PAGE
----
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  • Poetry and Poetics after Wallace Stevens, edited by Bart Eeckhout and Lisa Goldfarb (Bloomsbury, 2017).

“As the figure of Wallace Stevens (1879-1955) becomes so entrenched in the Modernist canon that he serves as a major reference point for poets and critics alike, the time has come to investigate poetry and poetics after him. The ambiguity of the preposition is intentional: while after may refer neutrally to chronological sequence, it also implies ways of aesthetically modeling poetry on a predecessor. Likewise, the general heading of poetry and poetics allows the sixteen contributors to this volume to range far and wide in terms of poetics (from postwar formalists to poets associated with various strands of Postmodernism, Language poetry, even Confessional poetry), ethnic identities (with a diverse selection of poets of color), nationalities (including the Irish Nobel Laureate Seamus Heaney and several English poets), or language (sidestepping into French and Czech poetry).

Besides offering a rich harvest of concrete case studies, Poetry and Poetics after Wallace Stevens also reconsiders possibilities for talking about poetic influence. How can we define and refine the ways in which we establish links between earlier and later poems? At what level of abstraction do such links exist? What have we learned from debates about competing poetic eras and traditions? How is our understanding of an older writer reshaped by engaging with later ones? And what are we perhaps not paying attention to-aesthetically, but also politically, historically, thematically-when we relate contemporary poetry to someone as idiosyncratic as Stevens?”

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  • Paul Mariani, The Whole Harmonium: The Life of Wallace Stevens (Simon & Schuster, 2016).

“Wallace Stevens lived a richly imaginative life that found expression in his poetry. His philosophical questioning, spiritual depth, and brilliantly inventive use of language would be profound influences on poets as diverse as William Carlos Williams, Hart Crane, Elizabeth Bishop, and John Ashbery. The Whole Harmonium presents Stevens within the living context of his times, as well as the creator of a poetry which has had a profound and lasting impact on the modern imagination itself.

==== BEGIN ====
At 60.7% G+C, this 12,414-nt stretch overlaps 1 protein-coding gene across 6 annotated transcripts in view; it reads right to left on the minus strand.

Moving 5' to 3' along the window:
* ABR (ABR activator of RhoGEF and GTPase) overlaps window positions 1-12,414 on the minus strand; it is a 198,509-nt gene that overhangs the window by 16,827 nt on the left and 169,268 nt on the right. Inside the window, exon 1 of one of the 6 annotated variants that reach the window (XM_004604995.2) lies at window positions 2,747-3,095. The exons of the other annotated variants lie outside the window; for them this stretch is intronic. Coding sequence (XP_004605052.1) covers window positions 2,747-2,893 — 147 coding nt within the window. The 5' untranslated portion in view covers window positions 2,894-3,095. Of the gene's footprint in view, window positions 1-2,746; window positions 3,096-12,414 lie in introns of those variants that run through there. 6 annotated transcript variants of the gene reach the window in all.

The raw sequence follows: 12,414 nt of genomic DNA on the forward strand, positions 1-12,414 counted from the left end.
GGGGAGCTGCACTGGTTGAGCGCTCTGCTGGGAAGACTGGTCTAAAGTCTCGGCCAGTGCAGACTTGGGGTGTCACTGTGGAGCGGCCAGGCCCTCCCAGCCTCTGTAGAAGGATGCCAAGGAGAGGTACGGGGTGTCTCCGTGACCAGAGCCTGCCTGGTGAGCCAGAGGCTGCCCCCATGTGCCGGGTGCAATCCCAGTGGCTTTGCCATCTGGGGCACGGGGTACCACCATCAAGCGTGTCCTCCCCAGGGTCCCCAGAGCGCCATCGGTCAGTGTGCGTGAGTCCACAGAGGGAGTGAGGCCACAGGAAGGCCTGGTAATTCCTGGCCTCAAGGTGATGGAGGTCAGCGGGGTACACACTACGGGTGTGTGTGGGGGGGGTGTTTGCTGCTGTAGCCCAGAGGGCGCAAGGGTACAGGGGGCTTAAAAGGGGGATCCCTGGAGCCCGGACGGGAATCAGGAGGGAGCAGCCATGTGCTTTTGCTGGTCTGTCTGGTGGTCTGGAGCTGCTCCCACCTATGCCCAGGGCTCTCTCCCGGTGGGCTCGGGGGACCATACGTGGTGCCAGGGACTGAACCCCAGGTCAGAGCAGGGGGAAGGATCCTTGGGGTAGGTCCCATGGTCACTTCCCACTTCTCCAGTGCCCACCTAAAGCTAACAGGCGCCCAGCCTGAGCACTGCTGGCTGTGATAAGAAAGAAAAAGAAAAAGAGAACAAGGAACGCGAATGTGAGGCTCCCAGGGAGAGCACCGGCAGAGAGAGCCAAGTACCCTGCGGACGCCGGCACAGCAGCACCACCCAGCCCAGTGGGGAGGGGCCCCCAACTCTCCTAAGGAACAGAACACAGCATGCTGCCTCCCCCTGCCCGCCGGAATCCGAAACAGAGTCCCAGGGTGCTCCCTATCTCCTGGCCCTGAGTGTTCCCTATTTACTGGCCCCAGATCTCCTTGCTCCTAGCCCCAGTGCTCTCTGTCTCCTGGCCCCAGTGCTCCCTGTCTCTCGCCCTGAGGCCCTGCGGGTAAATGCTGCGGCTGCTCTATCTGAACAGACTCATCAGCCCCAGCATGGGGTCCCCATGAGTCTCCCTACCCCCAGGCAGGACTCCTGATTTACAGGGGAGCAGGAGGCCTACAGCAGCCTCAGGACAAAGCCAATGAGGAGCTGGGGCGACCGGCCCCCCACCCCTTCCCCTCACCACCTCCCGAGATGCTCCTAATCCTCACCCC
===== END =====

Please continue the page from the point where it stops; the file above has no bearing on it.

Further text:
Stevens established his career as an executive even as he wrote his poetry, becoming a vice president with an insurance company in Hartford, Connecticut. His first and most influential book, Harmonium, was not published until he was forty-four years old. In these poems, Stevens drew on his interest in and understanding of modernism. Over time he became acquainted with the most accomplished of his contemporaries, Robert Frost and William Carlos Williams among them, but his personal style remained unique. He endured an increasingly unhappy marriage, losing himself by writing poetry in his study. Yet he had a witty, comic, and Dionysian side to his personality, including long fishing (and drinking) trips to Florida with his pals and a fascination with the sun-drenched tropics.

People generally know two things about Wallace Stevens: that he is a “difficult” poet and that he was an insurance executive for most of his life. Stevens may be challenging to understand, but he is also greatly rewarding to read. Now, sixty years after Stevens’s death, biographer and poet Paul Mariani shows how over the course of his life, Stevens sought out the ineffable and spiritual in human existence in his search for the sublime.”

For more information, click here.